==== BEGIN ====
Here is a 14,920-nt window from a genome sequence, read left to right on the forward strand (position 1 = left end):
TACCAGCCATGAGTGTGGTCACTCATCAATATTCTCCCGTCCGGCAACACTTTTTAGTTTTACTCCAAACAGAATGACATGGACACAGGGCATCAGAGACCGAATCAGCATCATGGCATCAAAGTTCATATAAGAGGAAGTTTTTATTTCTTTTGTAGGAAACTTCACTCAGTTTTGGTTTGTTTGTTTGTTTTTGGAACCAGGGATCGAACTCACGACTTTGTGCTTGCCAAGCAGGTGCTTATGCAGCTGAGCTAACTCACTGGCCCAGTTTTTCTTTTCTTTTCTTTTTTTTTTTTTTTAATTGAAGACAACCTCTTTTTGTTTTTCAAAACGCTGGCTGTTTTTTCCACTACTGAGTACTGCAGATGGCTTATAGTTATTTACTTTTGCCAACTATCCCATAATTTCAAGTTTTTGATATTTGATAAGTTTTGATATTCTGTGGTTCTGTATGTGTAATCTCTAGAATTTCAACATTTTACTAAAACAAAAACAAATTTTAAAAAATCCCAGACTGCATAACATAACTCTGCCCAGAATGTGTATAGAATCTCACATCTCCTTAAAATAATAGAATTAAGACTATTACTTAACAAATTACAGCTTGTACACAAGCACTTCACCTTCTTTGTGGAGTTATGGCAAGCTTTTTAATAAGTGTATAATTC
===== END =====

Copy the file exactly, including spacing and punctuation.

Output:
Here is a 14,920-nt window from a genome sequence, read left to right on the forward strand (position 1 = left end):
TACCAGCCATGAGTGTGGTCACTCATCAATATTCTCCCGTCCGGCAACACTTTTTAGTTTTACTCCAAACAGAATGACATGGACACAGGGCATCAGAGACCGAATCAGCATCATGGCATCAAAGTTCATATAAGAGGAAGTTTTTATTTCTTTTGTAGGAAACTTCACTCAGTTTTGGTTTGTTTGTTTGTTTTTGGAACCAGGGATCGAACTCACGACTTTGTGCTTGCCAAGCAGGTGCTTATGCAGCTGAGCTAACTCACTGGCCCAGTTTTTCTTTTCTTTTCTTTTTTTTTTTTTTTAATTGAAGACAACCTCTTTTTGTTTTTCAAAACGCTGGCTGTTTTTTCCACTACTGAGTACTGCAGATGGCTTATAGTTATTTACTTTTGCCAACTATCCCATAATTTCAAGTTTTTGATATTTGATAAGTTTTGATATTCTGTGGTTCTGTATGTGTAATCTCTAGAATTTCAACATTTTACTAAAACAAAAACAAATTTTAAAAAATCCCAGACTGCATAACATAACTCTGCCCAGAATGTGTATAGAATCTCACATCTCCTTAAAATAATAGAATTAAGACTATTACTTAACAAATTACAGCTTGTACACAAGCACTTCACCTTCTTTGTGGAGTTATGGCAAGCTTTTTAATAAGTGTATAATTC